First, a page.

Welcoming the employee returning to work

A manager’s positive attitude will help promote a positive return-to-work experience for the employee. It’s also good to enlist the support of other employees right from the beginning; they may, for example, send flowers, words of encouragement,7 stay in touch, etc. In the early days of the return to work, those who are closer to the employee may emphasize their strengths and skills to encourage their self-esteem, which suffers during a burnout or depression.8 The recipe is simple: treat them the way you would want to be treated. Listen, show you’re interested, and have fun together. It’s also a good idea to designate one or more colleagues to support the employee in the early days.

An ounce of prevention…

Being proactive can sometimes help prevent extended absences due to burnout. If an employee is showing early warning signs, it’s a good idea to meet with them to help prevent an extended absence, reduce the duration of a disability or promote a positive return to work.9

It’s also a good idea to offer mental health training in the workplace to all employees and members of the management team so everyone understands that they play a key role in preventing a burnout or helping their colleagues recover from a burnout.10

These are some suggestions to help promote a successful return to work. Feel free to adapt them or come up with other ideas of your own. The most important part is for you (and your employee) to do everything you can to ensure the return to work is successful.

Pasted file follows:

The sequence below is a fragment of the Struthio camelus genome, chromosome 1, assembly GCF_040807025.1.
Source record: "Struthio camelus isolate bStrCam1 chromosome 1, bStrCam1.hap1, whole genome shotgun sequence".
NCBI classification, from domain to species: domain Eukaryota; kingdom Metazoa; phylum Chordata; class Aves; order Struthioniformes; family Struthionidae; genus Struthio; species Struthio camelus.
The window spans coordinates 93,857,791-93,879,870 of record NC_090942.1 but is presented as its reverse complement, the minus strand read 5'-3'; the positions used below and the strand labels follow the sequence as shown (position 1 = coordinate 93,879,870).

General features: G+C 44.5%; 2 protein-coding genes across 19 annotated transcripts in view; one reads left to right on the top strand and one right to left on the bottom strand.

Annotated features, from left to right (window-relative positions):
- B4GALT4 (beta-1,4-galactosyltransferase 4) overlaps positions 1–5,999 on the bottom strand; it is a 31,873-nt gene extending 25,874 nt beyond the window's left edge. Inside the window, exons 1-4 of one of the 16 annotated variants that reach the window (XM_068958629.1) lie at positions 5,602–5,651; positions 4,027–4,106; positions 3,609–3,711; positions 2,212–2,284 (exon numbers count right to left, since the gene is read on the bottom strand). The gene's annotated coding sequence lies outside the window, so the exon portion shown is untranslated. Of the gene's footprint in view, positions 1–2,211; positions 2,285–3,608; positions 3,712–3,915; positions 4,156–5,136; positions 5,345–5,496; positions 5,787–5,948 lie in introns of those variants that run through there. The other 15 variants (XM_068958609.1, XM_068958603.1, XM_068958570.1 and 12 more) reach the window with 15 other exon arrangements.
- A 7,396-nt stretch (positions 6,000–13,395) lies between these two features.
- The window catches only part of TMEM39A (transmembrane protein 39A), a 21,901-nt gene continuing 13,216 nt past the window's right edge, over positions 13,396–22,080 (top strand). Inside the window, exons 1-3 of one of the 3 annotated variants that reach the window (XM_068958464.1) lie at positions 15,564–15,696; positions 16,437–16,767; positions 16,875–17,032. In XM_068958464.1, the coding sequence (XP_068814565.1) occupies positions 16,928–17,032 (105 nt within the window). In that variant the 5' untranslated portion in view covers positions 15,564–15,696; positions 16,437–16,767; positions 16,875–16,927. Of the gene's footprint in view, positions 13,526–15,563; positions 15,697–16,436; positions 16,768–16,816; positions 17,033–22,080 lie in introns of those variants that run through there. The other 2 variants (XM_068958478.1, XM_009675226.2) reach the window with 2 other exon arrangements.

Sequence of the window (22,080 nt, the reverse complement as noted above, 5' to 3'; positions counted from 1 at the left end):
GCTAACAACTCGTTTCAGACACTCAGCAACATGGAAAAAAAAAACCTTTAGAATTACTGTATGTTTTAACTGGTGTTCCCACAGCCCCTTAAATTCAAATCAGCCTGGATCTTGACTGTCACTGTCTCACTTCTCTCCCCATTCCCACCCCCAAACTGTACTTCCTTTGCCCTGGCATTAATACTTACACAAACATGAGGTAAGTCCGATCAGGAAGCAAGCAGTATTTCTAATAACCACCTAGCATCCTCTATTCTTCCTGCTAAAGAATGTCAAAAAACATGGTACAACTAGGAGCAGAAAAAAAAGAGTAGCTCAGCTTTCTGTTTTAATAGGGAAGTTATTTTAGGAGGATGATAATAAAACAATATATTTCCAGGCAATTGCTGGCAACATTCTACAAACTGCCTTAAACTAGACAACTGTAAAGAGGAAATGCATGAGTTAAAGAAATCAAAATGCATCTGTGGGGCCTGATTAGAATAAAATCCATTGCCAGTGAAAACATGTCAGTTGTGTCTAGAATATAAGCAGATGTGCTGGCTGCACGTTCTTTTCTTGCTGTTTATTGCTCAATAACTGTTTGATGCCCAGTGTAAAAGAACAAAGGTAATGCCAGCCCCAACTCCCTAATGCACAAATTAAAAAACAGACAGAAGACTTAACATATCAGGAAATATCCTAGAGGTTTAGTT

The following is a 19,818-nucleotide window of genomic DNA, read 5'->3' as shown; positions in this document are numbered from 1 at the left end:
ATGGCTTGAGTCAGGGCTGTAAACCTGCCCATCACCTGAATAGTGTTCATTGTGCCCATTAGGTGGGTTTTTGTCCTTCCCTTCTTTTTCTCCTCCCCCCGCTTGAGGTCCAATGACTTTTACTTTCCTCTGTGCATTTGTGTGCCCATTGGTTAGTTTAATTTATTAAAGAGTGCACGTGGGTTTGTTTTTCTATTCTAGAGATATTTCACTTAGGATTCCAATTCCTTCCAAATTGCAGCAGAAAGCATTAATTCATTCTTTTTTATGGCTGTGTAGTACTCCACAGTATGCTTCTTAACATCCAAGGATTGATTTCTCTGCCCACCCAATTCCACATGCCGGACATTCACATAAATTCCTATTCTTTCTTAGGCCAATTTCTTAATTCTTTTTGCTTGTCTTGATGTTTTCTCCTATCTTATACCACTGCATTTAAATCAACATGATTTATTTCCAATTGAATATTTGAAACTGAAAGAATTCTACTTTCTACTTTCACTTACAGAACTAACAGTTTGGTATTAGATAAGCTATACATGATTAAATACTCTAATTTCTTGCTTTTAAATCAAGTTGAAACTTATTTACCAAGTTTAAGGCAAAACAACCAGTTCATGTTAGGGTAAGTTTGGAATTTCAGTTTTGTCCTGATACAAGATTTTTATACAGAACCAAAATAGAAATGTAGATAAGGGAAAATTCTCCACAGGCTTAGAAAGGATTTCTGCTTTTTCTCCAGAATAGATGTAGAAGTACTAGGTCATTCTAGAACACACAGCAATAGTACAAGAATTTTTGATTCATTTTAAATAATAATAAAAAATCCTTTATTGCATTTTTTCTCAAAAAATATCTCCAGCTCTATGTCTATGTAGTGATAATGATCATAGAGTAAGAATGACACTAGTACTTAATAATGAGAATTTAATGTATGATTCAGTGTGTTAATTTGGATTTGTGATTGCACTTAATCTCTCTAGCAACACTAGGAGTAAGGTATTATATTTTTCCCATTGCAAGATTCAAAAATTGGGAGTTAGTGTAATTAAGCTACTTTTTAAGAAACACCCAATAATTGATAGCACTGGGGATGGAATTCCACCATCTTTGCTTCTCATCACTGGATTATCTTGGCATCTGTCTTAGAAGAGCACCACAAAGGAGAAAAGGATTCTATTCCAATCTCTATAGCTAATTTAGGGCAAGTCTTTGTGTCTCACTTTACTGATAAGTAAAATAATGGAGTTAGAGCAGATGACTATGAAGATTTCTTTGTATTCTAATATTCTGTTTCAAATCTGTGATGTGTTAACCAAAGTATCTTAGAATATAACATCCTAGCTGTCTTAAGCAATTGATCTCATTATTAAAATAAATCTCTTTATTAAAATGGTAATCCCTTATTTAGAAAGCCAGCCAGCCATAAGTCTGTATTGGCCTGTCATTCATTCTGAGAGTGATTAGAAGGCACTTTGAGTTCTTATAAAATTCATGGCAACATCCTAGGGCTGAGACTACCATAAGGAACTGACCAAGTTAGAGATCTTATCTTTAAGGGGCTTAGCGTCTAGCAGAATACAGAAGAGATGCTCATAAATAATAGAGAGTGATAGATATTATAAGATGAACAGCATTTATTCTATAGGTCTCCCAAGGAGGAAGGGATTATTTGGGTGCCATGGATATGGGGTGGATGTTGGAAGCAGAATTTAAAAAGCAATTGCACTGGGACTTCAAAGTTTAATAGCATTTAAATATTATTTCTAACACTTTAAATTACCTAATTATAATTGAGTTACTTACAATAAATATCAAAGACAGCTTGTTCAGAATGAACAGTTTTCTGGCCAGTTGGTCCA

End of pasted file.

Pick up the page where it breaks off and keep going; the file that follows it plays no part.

Definition of burnout*

Although not categorized as a mental illness, burnout compromises a person’s ability to remain physically and mentally healthy. It’s a form of physical, emotional and mental exhaustion that stems from intense and constant stress at work. Contrary to popular belief, burnout tends to affect people who are enthusiastic and energetic with ambitious personal goals and a high level of engagement at work.

*Taken from the Preventing employee absences guide

RESOURCES

1. Bérubé, Marie. Burnout: Comment faciliter le retour au travail d’un(e) collègue, published on oserchanger.com [in French only]

2. Lambert-Chan, Marie. Réussir le retour au travail, published on December 13, 2011 on LaPresse.ca [in French only]

3. DESJARDINS INSURANCE Guide. Preventing employee absences, managing disabilities and promoting wellness, Manager’s guide. April 2015

4. Vigneault, Alexandre. Se relever d’un burnout published on April 1, 2016 on LaPresse.ca [in French only]

5. Idem

6. DESJARDINS INSURANCE Guide. Preventing employee absences, managing disabilities and promoting wellness, Manager’s guide, April 2015.

7. Lambert-Chan, Marie. Réussir le retour au travail, published on December 13, 2011 on LaPresse.ca [in French only]

8. Bérubé, Marie. Burnout : Comment faciliter le retour au travail d’un(e) collègue, published on oserchanger.com [in French only]

9. DESJARDINS INSURANCE Guide. Preventing employee absences, managing disabilities and promoting wellness, Manager’s guide, April 2015

10. Lambert-Chan, Marie. Réussir le retour au travail, published on December 13, 2011 on LaPresse.ca [in French only]

OTHER RESOURCES

CANADIAN HUMAN RIGHTS COMMISSION. A Guide for Managing the Return to Work External link. Opens in a new window.

DESJARDINS INSURANCE. Mental Health: a Workplace Guide Opens in a new window..